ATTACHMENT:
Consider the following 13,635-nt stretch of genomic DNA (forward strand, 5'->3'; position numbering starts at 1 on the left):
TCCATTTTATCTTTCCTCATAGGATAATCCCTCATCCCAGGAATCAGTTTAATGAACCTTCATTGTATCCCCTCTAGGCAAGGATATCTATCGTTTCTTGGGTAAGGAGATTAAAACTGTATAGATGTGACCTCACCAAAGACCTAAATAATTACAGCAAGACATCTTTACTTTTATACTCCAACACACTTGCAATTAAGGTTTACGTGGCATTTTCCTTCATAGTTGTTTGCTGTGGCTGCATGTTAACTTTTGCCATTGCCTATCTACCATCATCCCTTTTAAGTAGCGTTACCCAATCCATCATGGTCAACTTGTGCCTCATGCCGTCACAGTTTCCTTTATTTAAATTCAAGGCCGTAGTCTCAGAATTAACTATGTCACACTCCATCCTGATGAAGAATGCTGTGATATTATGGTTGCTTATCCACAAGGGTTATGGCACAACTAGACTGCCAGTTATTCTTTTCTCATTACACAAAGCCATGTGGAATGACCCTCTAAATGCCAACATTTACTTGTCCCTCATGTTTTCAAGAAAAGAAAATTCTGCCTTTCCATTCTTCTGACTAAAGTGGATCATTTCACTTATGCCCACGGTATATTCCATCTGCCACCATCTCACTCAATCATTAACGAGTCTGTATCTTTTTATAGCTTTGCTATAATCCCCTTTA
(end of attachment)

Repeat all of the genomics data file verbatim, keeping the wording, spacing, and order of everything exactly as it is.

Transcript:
Consider the following 13,635-nt stretch of genomic DNA (forward strand, 5'->3'; position numbering starts at 1 on the left):
TCCATTTTATCTTTCCTCATAGGATAATCCCTCATCCCAGGAATCAGTTTAATGAACCTTCATTGTATCCCCTCTAGGCAAGGATATCTATCGTTTCTTGGGTAAGGAGATTAAAACTGTATAGATGTGACCTCACCAAAGACCTAAATAATTACAGCAAGACATCTTTACTTTTATACTCCAACACACTTGCAATTAAGGTTTACGTGGCATTTTCCTTCATAGTTGTTTGCTGTGGCTGCATGTTAACTTTTGCCATTGCCTATCTACCATCATCCCTTTTAAGTAGCGTTACCCAATCCATCATGGTCAACTTGTGCCTCATGCCGTCACAGTTTCCTTTATTTAAATTCAAGGCCGTAGTCTCAGAATTAACTATGTCACACTCCATCCTGATGAAGAATGCTGTGATATTATGGTTGCTTATCCACAAGGGTTATGGCACAACTAGACTGCCAGTTATTCTTTTCTCATTACACAAAGCCATGTGGAATGACCCTCTAAATGCCAACATTTACTTGTCCCTCATGTTTTCAAGAAAAGAAAATTCTGCCTTTCCATTCTTCTGACTAAAGTGGATCATTTCACTTATGCCCACGGTATATTCCATCTGCCACCATCTCACTCAATCATTAACGAGTCTGTATCTTTTTATAGCTTTGCTATAATCCCCTTTA